The UN General Assembly adopted the two above-mentioned resolutions on 22 November 2002 with the support of both India and Pakistan. The resolution for a ‘Convention on the Prohibition of the Use of Nuclear Weapons‘ (A/RES/57/94 ) was passed by 110 to 45 votes with 12 abstentions (with the entire NATO block and its supporters opposing it). While the resolution on ‘Reducing Nuclear Danger’ (A/RES/57/84) was passed by 107 to 46 votes with 17 abstentions. Both India and Pakistan have extended support to yet another important resolution titled “Follow-up to the advisory opinion of the International Court of Justice on the ‘Legality of the Threat or Use of Nuclear Weapons'”. The UN General Assembly adopted this resolution (A/RES/57/85) also on 22 November 2002 by 161 to 4 votes with 1 abstention. (Those who voted against were France, Israel, Russia and USA, while UK chose to abstain – leaving little doubt that they are the five powers that constitute the biggest stumbling block in way of global nuclear disarmament.) India and Pakistan were also among the group of nations that sponsored and supported the resolution (A/RES/57/57) on “Prevention of an Arms Race in Outer Space”, which was passed in the General Assembly by 159 votes to 0 with 3 abstentions (Israel, Micronesia and USA).
However, it is a little too premature to be euphoric about the support that these resolutions have received. As India’s representative, Mr.Rakesh Sood, has pointed out: “The political will necessary to kick-start the negotiations of long awaited and future oriented disarmament treaties has not been in evidence for yet another year. If we do not get our act together, we are in danger of engaging in activities “full of sound and fury, signifying nothing”. He further added that: “we need to shake ourselves out of our stupor and take concrete initiatives that address both the issues that have remained with us for long and those that have emerged in the post–11 September 2001 context” (Mr. Sood’s statement, op cit.).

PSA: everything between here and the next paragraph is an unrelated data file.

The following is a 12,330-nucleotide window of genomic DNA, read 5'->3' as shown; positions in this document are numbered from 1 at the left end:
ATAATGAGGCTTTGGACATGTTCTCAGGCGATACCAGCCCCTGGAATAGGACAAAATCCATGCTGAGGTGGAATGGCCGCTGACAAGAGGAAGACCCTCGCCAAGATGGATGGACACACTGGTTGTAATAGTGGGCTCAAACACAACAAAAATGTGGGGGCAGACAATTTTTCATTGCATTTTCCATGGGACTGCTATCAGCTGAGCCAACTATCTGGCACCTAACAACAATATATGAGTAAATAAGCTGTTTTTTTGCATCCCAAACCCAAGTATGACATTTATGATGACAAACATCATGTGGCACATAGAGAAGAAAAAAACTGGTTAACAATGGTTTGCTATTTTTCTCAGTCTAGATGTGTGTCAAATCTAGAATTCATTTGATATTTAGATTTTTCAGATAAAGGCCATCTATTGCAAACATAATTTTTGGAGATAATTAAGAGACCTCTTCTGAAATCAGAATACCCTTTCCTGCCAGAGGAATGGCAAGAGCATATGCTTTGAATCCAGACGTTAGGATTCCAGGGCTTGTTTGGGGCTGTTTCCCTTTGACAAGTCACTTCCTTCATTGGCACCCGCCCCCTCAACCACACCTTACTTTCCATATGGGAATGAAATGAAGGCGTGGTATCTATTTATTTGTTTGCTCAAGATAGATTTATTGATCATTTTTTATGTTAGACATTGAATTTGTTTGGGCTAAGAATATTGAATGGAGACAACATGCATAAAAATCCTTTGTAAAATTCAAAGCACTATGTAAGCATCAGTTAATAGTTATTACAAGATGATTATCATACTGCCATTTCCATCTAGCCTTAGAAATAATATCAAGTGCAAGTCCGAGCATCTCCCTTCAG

Stem the Drift
It is time that the Government of India itself first took heed of Mr. Sood’s plea. The point is that both India and Pakistan have on the floor of the UN General Assembly unequivocally supported several resolutions in favour of global nuclear disarmament and against the arms race. They both claim:
(1) that they support a convention on prohibiting the use or threat of use of nuclear weapons under any circumstances;
(2) that they are ready to take all necessary steps to reduce the nuclear danger;
(3) that the only defence against a nuclear catastrophe is the total elimination of nuclear weapons;
(4) that they recognise the need to commence negotiations for the complete elimination of nuclear weapons with a specified framework of time; and
(5) that they are against an arms race in outer space. Then why is it not possible for the two nations to reiterate the same at a bilateral level on a joint platform? Instead, what is happening is that, outside the four walls of the UN and especially at home, the two neighbours are constantly at loggerheads and rattling their nuclear sabre at each other.
(The rare exception is the ‘Agreement on the Prohibition of Attack Against Nuclear Installations and Facilities between India and Pakistan’, which was signed in 1988*. As to why similar agreements cannot be signed bilaterally to prevent a nuclear war or, for that matter, any war between the two is inexplicable.) [*The agreement came into force in 1991. Under the agreement, the two countries are to inform each other on January 1 of every calendar year of the nuclear installations and facilities to be covered by the Agreement. The 12th such exchange took place on 1 January 2003. See ‘TheHindu’, Delhi, 2 January 2003]
It may not be an exaggeration to say that the leaders in both India and Pakistan try to conceal from their peoples as much as possible about their common and often joint activities in the UN for furthering the cause of world peace. Any way it cannot be denied that hardly any publicity is given to these efforts. At home they are more pre-occupied with rabble-rousing and little else. Demonisation of each other caters to the wild passions of the religious right and conflating hatred of the other community with defence of one’s nation is done so as to extract good dividends in domestic politics. By refusing to initiate concrete action on the numerous issues on which they have a common position, the leadership of the two countries are only deceiving their own peoples. Unless the concerned citizens of India and Pakistan rise up to put an end to this mindless drift, a tragic end might not be too far away for a sizeable section of humanity.
N.D. JAYAPRAKASH is a member of the Delhi Science Forum in Saket, New Delhi. He can be reached at: firstname.lastname@example.org